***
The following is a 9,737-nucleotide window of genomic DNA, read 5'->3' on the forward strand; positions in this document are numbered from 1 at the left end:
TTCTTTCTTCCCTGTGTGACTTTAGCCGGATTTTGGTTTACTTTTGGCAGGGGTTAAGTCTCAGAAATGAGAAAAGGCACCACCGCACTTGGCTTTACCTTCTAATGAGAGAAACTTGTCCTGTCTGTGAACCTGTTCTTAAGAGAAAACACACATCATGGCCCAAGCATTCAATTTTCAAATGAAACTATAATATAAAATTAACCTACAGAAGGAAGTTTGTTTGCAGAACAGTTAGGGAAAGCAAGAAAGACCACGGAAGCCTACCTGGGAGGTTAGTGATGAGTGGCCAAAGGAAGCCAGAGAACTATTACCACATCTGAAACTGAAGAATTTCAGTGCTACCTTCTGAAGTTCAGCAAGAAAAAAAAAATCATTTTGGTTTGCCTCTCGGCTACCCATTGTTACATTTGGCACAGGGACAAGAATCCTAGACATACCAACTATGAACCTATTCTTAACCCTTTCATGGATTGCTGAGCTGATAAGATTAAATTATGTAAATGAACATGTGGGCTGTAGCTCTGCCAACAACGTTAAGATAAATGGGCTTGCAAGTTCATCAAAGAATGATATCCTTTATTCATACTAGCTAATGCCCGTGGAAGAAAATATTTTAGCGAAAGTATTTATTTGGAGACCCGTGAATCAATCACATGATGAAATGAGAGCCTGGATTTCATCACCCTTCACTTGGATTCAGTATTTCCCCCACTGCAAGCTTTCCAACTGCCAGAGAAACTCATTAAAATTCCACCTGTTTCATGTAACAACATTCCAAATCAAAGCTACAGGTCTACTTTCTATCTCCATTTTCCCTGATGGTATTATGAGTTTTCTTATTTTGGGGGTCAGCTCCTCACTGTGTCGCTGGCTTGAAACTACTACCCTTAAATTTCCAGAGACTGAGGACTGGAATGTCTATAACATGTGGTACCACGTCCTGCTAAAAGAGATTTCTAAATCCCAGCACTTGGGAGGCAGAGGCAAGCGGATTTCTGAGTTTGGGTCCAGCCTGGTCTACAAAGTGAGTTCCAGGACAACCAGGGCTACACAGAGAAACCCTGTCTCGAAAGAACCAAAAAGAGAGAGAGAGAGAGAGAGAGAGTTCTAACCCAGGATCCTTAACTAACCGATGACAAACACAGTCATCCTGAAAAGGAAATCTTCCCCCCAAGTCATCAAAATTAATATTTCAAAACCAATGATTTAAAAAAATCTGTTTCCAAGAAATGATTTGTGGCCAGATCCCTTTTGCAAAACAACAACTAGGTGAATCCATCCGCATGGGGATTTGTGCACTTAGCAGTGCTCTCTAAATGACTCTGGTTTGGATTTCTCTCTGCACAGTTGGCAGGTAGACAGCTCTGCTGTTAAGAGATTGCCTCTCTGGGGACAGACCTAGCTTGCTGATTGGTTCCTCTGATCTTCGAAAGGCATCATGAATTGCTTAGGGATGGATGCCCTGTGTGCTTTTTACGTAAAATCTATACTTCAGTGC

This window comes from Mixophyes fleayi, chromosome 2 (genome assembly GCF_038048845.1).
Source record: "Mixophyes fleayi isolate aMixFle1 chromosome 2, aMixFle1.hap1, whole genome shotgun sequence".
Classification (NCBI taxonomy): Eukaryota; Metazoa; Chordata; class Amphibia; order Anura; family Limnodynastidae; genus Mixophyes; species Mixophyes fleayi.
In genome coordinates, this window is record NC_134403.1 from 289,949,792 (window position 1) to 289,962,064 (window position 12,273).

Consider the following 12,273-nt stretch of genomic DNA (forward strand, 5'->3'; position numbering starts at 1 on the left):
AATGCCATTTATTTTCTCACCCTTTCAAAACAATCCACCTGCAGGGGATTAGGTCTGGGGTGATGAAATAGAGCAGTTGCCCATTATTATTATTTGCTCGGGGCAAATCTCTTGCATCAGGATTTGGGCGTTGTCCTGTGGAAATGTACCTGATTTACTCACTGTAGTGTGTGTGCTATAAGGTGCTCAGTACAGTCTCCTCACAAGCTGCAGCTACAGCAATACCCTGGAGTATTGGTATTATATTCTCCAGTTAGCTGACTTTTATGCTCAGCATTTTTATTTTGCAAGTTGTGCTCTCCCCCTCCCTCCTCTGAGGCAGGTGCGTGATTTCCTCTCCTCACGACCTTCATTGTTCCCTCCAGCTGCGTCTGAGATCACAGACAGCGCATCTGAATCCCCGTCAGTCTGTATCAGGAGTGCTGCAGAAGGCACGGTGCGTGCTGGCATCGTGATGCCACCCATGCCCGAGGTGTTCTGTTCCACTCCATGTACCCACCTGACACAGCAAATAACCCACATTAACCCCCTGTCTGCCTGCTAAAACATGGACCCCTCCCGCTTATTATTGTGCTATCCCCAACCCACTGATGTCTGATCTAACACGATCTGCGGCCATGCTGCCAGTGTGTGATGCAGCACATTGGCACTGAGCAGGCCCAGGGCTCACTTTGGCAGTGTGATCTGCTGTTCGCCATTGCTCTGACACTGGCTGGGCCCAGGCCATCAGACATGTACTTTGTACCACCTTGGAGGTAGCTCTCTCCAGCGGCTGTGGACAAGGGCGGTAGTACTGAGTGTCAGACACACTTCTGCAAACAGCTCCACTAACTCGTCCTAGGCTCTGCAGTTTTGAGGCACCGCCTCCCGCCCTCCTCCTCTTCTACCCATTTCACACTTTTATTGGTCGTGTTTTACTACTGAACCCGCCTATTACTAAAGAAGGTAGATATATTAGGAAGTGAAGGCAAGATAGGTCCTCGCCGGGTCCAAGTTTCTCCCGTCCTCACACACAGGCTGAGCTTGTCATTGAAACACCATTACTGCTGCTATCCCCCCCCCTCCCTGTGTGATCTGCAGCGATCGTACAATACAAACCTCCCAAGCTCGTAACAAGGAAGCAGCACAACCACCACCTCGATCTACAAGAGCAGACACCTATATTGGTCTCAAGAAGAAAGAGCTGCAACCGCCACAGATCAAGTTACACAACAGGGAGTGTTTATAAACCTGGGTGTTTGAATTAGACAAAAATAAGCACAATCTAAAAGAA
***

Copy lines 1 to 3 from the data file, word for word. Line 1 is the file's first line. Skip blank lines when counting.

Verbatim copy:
The following is a 9,737-nucleotide window of genomic DNA, read 5'->3' on the forward strand; positions in this document are numbered from 1 at the left end:
TTCTTTCTTCCCTGTGTGACTTTAGCCGGATTTTGGTTTACTTTTGGCAGGGGTTAAGTCTCAGAAATGAGAAAAGGCACCACCGCACTTGGCTTTACCTTCTAATGAGAGAAACTTGTCCTGTCTGTGAACCTGTTCTTAAGAGAAAACACACATCATGGCCCAAGCATTCAATTTTCAAATGAAACTATAATATAAAATTAACCTACAGAAGGAAGTTTGTTTGCAGAACAGTTAGGGAAAGCAAGAAAGACCACGGAAGCCTACCTGGGAGGTTAGTGATGAGTGGCCAAAGGAAGCCAGAGAACTATTACCACATCTGAAACTGAAGAATTTCAGTGCTACCTTCTGAAGTTCAGCAAGAAAAAAAAAATCATTTTGGTTTGCCTCTCGGCTACCCATTGTTACATTTGGCACAGGGACAAGAATCCTAGACATACCAACTATGAACCTATTCTTAACCCTTTCATGGATTGCTGAGCTGATAAGATTAAATTATGTAAATGAACATGTGGGCTGTAGCTCTGCCAACAACGTTAAGATAAATGGGCTTGCAAGTTCATCAAAGAATGATATCCTTTATTCATACTAGCTAATGCCCGTGGAAGAAAATATTTTAGCGAAAGTATTTATTTGGAGACCCGTGAATCAATCACATGATGAAATGAGAGCCTGGATTTCATCACCCTTCACTTGGATTCAGTATTTCCCCCACTGCAAGCTTTCCAACTGCCAGAGAAACTCATTAAAATTCCACCTGTTTCATGTAACAACATTCCAAATCAAAGCTACAGGTCTACTTTCTATCTCCATTTTCCCTGATGGTATTATGAGTTTTCTTATTTTGGGGGTCAGCTCCTCACTGTGTCGCTGGCTTGAAACTACTACCCTTAAATTTCCAGAGACTGAGGACTGGAATGTCTATAACATGTGGTACCACGTCCTGCTAAAAGAGATTTCTAAATCCCAGCACTTGGGAGGCAGAGGCAAGCGGATTTCTGAGTTTGGGTCCAGCCTGGTCTACAAAGTGAGTTCCAGGACAACCAGGGCTACACAGAGAAACCCTGTCTCGAAAGAACCAAAAAGAGAGAGAGAGAGAGAGAGAGAGTTCTAACCCAGGATCCTTAACTAACCGATGACAAACACAGTCATCCTGAAAAGGAAATCTTCCCCCCAAGTCATCAAAATTAATATTTCAAAACCAATGATTTAAAAAAATCTGTTTCCAAGAAATGATTTGTGGCCAGATCCCTTTTGCAAAACAACAACTAGGTGAATCCATCCGCATGGGGATTTGTGCACTTAGCAGTGCTCTCTAAATGACTCTGGTTTGGATTTCTCTCTGCACAGTTGGCAGGTAGACAGCTCTGCTGTTAAGAGATTGCCTCTCTGGGGACAGACCTAGCTTGCTGATTGGTTCCTCTGATCTTCGAAAGGCATCATGAATTGCTTAGGGATGGATGCCCTGTGTGCTTTTTACGTAAAATCTATACTTCAGTGC

This window comes from Mixophyes fleayi, chromosome 2 (genome assembly GCF_038048845.1).